The Structure of the Serbian Noun Phrase

Publication No._____________


Larisa Zlatic, Ph.D.

The University of Texas at Austin, 1997

Supervisors: Ileana Comorovski & Stephen Wechsler

In this dissertation I examine the internal syntax of noun phrases in Serbian. Based on headedness tests and word order patterns, I show that noun phrases in Serbian, a language with no articles, are headed by a Noun and not by a functional category, Determiner. I claim that headedness is a language specific property, related to the presence/absence of definite/indefinite articles in a given language.

I show that the semantic class of determiners employed in Serbian corresponds to a syntactic category, Adjective. I further show that the semantic notion of a quantifier corresponds to two syntactic categories in Serbian, an adjective or a noun, and not to a functional category, Q(uantifier). I point out that there is no empirical evidence that Serbian inflectional affixes, marking number, gender and case form their own functional projections. Thus, the functional categories used by many researchers working in a derivational framework to account for word order variation, cannot be used to account for word order in the Serbian noun phrase. Rather, I show that a non-derivational theory, such as Head Driven Phrase Structure Grammar, is more suitable for explaining both the word order and agreement facts pertaining to the Serbian noun phrase.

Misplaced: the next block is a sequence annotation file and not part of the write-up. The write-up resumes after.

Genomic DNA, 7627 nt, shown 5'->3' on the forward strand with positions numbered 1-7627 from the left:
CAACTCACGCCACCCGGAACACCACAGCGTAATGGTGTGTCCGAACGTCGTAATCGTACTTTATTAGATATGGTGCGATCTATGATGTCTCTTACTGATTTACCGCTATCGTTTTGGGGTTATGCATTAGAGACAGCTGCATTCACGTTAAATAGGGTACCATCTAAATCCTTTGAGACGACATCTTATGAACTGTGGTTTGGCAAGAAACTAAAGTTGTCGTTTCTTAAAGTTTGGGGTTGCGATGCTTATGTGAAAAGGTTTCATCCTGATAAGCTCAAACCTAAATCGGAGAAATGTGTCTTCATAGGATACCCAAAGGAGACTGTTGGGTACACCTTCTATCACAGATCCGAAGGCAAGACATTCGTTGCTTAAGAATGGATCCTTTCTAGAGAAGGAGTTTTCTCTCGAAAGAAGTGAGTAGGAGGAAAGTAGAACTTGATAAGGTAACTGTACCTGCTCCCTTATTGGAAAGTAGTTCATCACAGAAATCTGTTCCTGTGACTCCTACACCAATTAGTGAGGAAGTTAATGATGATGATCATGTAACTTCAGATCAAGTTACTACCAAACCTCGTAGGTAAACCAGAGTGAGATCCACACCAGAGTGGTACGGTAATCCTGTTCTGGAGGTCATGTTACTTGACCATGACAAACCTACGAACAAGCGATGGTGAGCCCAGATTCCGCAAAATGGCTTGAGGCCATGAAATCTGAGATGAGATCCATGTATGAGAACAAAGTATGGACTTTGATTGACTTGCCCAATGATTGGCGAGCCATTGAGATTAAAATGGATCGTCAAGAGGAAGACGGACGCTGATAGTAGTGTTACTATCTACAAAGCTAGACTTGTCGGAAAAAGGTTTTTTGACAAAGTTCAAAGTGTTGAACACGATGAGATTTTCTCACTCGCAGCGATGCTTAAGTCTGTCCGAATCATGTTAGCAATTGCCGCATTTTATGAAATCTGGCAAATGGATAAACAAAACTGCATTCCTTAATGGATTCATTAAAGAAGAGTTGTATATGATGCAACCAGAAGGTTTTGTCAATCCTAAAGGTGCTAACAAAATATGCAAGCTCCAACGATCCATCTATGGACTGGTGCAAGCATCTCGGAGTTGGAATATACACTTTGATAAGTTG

I also discuss in this dissertation the argument structure and case-assigning properties of nouns. I illustrate how the semantic distinction between process and result nominals is reflected morphologically and syntactically in Serbian. I show that binding relations are sensitive to this semantic distinction, whereby only subjects of process nominals count as obligatory binders of reflexives, paralleling the obligatory binding of reflexives by clausal subjects. An argument-structure based binding theory is proposed that accounts for these facts. With respect to case, I distinguish between structural and inherent case. In particular, I show that genitive case, assigned by nouns, is structural in Serbian; all other cases assigned by nouns are inherent. Nominalization and word order facts provide the evidence for this distinction.